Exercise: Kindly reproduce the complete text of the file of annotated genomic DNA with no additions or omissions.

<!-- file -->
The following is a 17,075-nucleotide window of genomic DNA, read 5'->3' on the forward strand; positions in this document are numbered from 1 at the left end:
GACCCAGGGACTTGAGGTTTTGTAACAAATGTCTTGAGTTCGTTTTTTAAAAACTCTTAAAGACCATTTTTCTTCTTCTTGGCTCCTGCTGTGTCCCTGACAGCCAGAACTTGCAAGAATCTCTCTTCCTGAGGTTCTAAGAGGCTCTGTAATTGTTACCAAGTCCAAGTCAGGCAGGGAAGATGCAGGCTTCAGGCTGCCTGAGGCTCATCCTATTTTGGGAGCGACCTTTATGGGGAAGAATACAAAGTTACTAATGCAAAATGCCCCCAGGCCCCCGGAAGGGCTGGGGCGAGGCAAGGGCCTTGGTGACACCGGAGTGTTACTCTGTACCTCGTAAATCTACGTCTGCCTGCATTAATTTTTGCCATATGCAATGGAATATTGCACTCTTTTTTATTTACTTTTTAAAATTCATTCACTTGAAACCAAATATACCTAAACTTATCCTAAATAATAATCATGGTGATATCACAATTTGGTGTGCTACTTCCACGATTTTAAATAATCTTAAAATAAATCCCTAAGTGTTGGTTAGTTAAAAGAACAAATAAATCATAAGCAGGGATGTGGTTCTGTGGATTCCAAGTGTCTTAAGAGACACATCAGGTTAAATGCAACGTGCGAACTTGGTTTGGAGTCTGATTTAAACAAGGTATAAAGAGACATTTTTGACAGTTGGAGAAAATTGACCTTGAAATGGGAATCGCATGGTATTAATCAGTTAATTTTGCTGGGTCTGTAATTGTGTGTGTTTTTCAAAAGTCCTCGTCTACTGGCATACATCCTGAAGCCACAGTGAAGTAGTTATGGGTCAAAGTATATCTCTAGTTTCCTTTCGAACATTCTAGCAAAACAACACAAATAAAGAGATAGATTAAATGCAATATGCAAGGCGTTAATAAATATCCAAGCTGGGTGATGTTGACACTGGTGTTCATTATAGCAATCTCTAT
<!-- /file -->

The following is a 17,075-nucleotide window of genomic DNA, read 5'->3' on the forward strand; positions in this document are numbered from 1 at the left end:
GACCCAGGGACTTGAGGTTTTGTAACAAATGTCTTGAGTTCGTTTTTTAAAAACTCTTAAAGACCATTTTTCTTCTTCTTGGCTCCTGCTGTGTCCCTGACAGCCAGAACTTGCAAGAATCTCTCTTCCTGAGGTTCTAAGAGGCTCTGTAATTGTTACCAAGTCCAAGTCAGGCAGGGAAGATGCAGGCTTCAGGCTGCCTGAGGCTCATCCTATTTTGGGAGCGACCTTTATGGGGAAGAATACAAAGTTACTAATGCAAAATGCCCCCAGGCCCCCGGAAGGGCTGGGGCGAGGCAAGGGCCTTGGTGACACCGGAGTGTTACTCTGTACCTCGTAAATCTACGTCTGCCTGCATTAATTTTTGCCATATGCAATGGAATATTGCACTCTTTTTTATTTACTTTTTAAAATTCATTCACTTGAAACCAAATATACCTAAACTTATCCTAAATAATAATCATGGTGATATCACAATTTGGTGTGCTACTTCCACGATTTTAAATAATCTTAAAATAAATCCCTAAGTGTTGGTTAGTTAAAAGAACAAATAAATCATAAGCAGGGATGTGGTTCTGTGGATTCCAAGTGTCTTAAGAGACACATCAGGTTAAATGCAACGTGCGAACTTGGTTTGGAGTCTGATTTAAACAAGGTATAAAGAGACATTTTTGACAGTTGGAGAAAATTGACCTTGAAATGGGAATCGCATGGTATTAATCAGTTAATTTTGCTGGGTCTGTAATTGTGTGTGTTTTTCAAAAGTCCTCGTCTACTGGCATACATCCTGAAGCCACAGTGAAGTAGTTATGGGTCAAAGTATATCTCTAGTTTCCTTTCGAACATTCTAGCAAAACAACACAAATAAAGAGATAGATTAAATGCAATATGCAAGGCGTTAATAAATATCCAAGCTGGGTGATGTTGACACTGGTGTTCATTATAGCAATCTCTAT